I was recently at the Olafur Eliasson at the Tate Modern with a lovely bunch of people, though none of us knew quite what to expect. To quote from the exhibition introduction – ‘Some artworks introduce natural phenomena such as rainbows to the gallery space. Others use reflections and shadows to play with the way we perceive and interact with the world. Many works result from the artist’s research into complex geometry, motion patterns, and his interest in colour theory’. Suffice it to say, it was rather the strange exhibition and I’m not quite sure what I took from it, but it was something good.

It was certainly rather unique. The exhibition has become known for the long tunnel-like room full of coloured smoke where one can see barely a metre ahead. I am sure that the Londoners among you have by now seen numerous profile photos changed to people looking (questionably) aesthetic among hazy smoke. I’ve counted seven changes in the last week alone… It is a fun room though, especially in a group, with some great photo opportunities and I must say even I snapped a couple of shots.

There was, importantly, a lot about climate change at the exhibition. Some may remember the Ice Watch installation by Eliasson and geologist Minik Rosing outside the Tate at the end of last year. A group of twenty-four blocks of ice, each weighing between 1.5 to 5 tonnes, slowly melted in front of the towering building, demonstrating actively the physical effects of climate change on the ice of the Arctic. Glaciers continued to inspire Eliasson, with the work Glacial currents using ice ‘placed on top of washes of coloured pigment. This created swells and fades of colour as they melted onto the paper beneath’. There was also, in the final room, a A-Z wall about climate change. We need as much exposure to the crisis as possible, so it was great to see an artist so passionate about it.

The reason I write about this exhibition is because of a wonderful sign on the wall by the work Your Spiral View:

I know the photo isn’t great so I’ll write out what it says:

We are sorry that Your spiral view, made in 2002, is not fully accessible.
We investigated the option of adding a ramp but the walkway is too narrow to be made safe for wheelchair use.
This video shows the inside of the sculpture. We acknowledge that it is not the same as being able to experience it in person.
Learnings from this occasion will be taken on board for future decision-making.

I cannot tell you how happy I was to see this sign at an exhibition. Though I cannot relate to the experience of wheelchair users, my brother is physically challenged and therefore we often have to consider whether spaces will be practical for us to attend. By the time you get to the station and then on the numerous tubes to the Tate, he’s been walking for a while and so things become a challenge… Now he probably could have made it through this particular work, but it was so refreshing to see the exhibition taking ownership of its limitations. The rest of the exhibition was fully accessible, and this was the only point where a physically challenged individual could have found it difficult, or even impossible, to navigate.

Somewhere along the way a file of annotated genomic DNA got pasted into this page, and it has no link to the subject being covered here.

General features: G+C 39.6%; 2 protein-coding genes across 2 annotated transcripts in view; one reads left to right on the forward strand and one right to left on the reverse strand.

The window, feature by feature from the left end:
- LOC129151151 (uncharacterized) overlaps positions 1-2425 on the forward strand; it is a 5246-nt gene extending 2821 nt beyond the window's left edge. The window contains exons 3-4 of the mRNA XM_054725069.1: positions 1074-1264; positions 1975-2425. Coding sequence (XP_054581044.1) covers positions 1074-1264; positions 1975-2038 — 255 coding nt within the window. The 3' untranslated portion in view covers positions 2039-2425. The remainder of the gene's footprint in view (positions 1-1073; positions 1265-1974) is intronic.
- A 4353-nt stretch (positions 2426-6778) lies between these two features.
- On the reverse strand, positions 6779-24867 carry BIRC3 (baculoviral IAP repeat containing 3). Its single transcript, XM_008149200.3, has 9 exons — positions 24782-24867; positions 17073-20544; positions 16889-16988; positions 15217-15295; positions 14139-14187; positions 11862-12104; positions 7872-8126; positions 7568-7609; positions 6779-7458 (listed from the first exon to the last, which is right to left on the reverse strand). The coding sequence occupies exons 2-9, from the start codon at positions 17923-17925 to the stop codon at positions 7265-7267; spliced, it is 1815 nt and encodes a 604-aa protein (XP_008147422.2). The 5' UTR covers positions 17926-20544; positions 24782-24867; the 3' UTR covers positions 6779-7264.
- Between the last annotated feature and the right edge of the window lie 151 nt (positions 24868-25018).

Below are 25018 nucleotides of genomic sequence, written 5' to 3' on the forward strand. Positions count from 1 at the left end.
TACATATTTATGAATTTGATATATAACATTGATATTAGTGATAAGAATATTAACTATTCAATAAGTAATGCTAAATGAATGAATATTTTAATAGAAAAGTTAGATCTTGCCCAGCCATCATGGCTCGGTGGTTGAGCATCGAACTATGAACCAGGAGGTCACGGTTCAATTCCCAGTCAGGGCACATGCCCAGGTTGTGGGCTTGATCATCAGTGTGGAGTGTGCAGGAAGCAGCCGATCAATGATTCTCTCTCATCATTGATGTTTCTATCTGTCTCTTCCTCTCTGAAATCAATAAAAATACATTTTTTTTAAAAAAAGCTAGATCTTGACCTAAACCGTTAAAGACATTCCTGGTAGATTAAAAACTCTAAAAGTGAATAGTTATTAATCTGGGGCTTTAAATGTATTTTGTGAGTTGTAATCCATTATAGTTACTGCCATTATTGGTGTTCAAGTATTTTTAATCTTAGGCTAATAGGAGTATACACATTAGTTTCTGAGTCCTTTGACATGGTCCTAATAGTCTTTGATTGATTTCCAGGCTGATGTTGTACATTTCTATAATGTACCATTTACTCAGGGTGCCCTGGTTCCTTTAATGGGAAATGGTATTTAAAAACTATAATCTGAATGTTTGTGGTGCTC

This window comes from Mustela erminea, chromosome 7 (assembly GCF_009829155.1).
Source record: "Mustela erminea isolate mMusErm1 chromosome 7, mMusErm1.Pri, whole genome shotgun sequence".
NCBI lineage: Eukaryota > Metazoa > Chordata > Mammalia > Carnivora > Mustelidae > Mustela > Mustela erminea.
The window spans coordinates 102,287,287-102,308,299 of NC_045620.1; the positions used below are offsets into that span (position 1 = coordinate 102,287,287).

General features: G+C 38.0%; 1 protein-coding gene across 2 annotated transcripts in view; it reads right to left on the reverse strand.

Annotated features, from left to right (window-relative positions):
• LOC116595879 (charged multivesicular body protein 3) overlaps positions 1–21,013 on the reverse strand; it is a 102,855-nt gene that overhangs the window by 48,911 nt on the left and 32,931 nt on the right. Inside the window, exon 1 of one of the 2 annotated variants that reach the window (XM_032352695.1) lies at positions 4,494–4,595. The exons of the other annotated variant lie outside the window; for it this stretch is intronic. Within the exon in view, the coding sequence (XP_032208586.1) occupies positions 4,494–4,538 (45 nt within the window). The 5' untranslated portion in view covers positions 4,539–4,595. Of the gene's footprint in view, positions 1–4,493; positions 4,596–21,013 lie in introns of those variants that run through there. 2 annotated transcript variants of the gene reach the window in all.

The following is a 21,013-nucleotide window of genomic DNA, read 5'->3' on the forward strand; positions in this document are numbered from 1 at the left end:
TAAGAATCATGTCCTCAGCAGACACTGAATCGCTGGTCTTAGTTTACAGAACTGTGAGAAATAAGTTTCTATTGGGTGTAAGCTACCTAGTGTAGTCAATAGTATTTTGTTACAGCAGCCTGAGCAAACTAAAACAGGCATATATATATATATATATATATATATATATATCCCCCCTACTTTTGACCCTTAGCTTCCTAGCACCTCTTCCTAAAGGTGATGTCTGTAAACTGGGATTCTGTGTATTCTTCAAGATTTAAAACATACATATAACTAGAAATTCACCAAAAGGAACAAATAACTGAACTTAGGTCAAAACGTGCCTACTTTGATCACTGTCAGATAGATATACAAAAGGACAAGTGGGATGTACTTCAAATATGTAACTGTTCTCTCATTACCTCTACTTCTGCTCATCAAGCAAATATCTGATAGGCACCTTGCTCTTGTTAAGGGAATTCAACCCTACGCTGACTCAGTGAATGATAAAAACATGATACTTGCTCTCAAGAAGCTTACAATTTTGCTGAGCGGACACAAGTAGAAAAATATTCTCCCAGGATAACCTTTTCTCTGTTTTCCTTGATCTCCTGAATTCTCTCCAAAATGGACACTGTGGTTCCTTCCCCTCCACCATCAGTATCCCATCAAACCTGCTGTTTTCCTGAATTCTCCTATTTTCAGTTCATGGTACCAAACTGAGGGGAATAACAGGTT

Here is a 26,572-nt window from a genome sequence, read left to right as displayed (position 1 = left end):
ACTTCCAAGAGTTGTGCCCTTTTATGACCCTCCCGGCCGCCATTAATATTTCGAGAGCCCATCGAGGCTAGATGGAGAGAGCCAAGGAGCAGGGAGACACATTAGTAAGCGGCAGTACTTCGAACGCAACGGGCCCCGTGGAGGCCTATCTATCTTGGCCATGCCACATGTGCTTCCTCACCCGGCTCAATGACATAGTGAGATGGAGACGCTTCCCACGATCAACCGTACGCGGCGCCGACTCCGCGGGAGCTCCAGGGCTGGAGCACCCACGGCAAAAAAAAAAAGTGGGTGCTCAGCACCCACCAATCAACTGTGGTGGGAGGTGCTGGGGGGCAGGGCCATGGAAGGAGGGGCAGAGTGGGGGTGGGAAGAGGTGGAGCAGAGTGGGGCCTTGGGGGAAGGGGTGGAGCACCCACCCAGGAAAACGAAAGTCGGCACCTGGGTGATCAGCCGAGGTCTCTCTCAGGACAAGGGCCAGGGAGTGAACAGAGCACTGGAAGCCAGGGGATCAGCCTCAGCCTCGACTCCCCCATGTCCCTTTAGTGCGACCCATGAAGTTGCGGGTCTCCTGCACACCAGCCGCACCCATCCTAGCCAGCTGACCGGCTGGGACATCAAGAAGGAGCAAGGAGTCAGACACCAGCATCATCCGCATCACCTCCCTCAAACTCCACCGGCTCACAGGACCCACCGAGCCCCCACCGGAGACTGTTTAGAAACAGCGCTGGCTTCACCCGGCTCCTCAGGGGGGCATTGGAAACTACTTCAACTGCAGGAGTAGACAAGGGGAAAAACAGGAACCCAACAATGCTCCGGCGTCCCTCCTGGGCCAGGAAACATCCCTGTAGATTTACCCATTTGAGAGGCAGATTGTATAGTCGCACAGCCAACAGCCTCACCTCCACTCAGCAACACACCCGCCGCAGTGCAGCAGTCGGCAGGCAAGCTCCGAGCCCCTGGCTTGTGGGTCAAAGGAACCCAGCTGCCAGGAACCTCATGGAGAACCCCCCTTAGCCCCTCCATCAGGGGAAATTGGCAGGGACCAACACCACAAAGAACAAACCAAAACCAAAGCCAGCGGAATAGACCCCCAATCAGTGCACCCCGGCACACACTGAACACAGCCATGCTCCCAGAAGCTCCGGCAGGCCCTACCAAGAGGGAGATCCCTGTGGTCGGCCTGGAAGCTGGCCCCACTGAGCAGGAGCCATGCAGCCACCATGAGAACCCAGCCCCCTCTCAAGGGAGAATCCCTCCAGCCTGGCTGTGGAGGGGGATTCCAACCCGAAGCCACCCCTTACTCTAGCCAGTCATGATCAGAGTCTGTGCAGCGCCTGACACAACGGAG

Vitally, they very openly and clearly owned the limitation. The phrasing of this writing is,in my opinion, pretty perfect. The first sentence clearly apologises and accepts, without excuse, that this part of the exhibition is not fully accessible. It then makes clear an effort was made to make this accessible, but it was found impossible on this occasion. They then give an alternative, a video that took one through the spiral and tried to recapture the experience. But still immediately they recognise it is not the same experience, realising that a video substitute is still limited. And then finally, they actively make clear that they have recognised this all and are going to be active in considering this for future exhibitions. I was thoroughly impressed and so pleased to see an exhibition being so active in a drive for accessibility.

They may have, on this occasion, failed to make this particular room fully accessible, but by being so clear about this, they achieved quite a few things. First, I know that my mother and brother both would have been pleased to see this sign and definitely would have felt more comfortable knowing this had been recognised. Secondly, they showed it had been recognised, and therefore, without aiming to be tokenistic, demonstrated that they had actively considered accessibility during the exhibition. Finally, with the promise of future consideration of similar issues, I am sure it’d make those physically challenged more likely to continue to pursue seeing exhibitions.

So, a big shout out to Mark Godfrey and Emma Lewis, the curators, for being so proactive in their approach to accessibility at exhibitions. This is part of a bigger drive to understand that viewing art and exhibitions should be for everyone. The Tate is clearly tackling the issue of accessibility in a way that I am yet to see so many other galleries attempt to recognise, let alone attempt to challenge.

“The introduction of many minds into many fields of learning along a broad spectrum keeps alive questions about the accessibility, if not the unity, of knowledge.” – Edward Levi

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